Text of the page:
D: In live performance it almost seems like you increased the tempo of many tracks and it could be at times simultaneously loose and tight like a train that could go off the tracks – was there almost a competitive spirit to play faster at the time?
PFM: No – the reason it sounds that way is because we were playing more than 300 concerts a year and we would play very fast, almost too fast – not competing, just natural – tight and fast. For example last night when we played “Four Holes in the Ground” the count in was [taps out a slower tempo] but in those days it was more like [plays out a rapid fire tempo].
(ed: listen to this track on Cook and you will see what Franz means!)
D: Will you tour more in support of Pfm in Classic-Da Mozart a Celebration?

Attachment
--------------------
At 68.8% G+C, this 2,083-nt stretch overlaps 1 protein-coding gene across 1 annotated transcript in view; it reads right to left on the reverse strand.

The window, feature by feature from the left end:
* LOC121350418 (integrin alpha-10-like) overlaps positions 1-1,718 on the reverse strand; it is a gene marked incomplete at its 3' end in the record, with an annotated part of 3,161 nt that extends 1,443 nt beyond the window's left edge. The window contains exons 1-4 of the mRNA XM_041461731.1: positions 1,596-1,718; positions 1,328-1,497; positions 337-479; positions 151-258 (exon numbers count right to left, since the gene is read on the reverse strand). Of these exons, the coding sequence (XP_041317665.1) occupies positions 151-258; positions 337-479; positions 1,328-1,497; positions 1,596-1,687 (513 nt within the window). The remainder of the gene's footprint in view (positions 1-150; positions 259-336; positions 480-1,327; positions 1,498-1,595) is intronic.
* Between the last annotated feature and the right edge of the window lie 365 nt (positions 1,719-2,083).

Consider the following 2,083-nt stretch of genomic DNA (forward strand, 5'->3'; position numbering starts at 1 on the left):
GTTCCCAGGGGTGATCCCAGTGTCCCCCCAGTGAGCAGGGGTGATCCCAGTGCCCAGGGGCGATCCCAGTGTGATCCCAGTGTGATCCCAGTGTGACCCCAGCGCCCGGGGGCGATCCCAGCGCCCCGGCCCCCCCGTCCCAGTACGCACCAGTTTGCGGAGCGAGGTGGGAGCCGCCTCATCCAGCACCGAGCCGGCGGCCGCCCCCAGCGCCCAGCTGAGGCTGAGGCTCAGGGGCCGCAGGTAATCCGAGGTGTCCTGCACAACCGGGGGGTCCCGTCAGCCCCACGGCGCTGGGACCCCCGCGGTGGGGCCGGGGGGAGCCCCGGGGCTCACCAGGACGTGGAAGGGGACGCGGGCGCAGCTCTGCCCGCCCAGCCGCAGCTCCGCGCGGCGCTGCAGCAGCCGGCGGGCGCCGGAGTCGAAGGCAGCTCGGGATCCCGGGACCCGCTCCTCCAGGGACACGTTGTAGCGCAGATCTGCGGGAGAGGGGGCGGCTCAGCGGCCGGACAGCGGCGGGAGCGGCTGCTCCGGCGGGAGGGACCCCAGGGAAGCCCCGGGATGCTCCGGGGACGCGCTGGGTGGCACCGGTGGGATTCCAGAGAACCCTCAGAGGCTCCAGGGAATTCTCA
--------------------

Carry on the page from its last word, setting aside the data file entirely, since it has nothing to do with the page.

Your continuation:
PFM: We have done some shows – our manager is figuring out where else we can play. The challenge is you have to go to a place and hire the orchestra instead of trying to take them with you. Everyone who plays with an orchestra has to do this. But we could take PFM plus say 5 additional musicians – a chamber orchestra but not a full one. For instance, last night we played “Romeo E Giulietta” and it came out well.
(ed: the band’s rendition of “Romeo E Giulietta” was played wonderfully even without the full orchestra)
Here’s hoping for more chances to catch the amazing PFM live soon – with or without orchestra!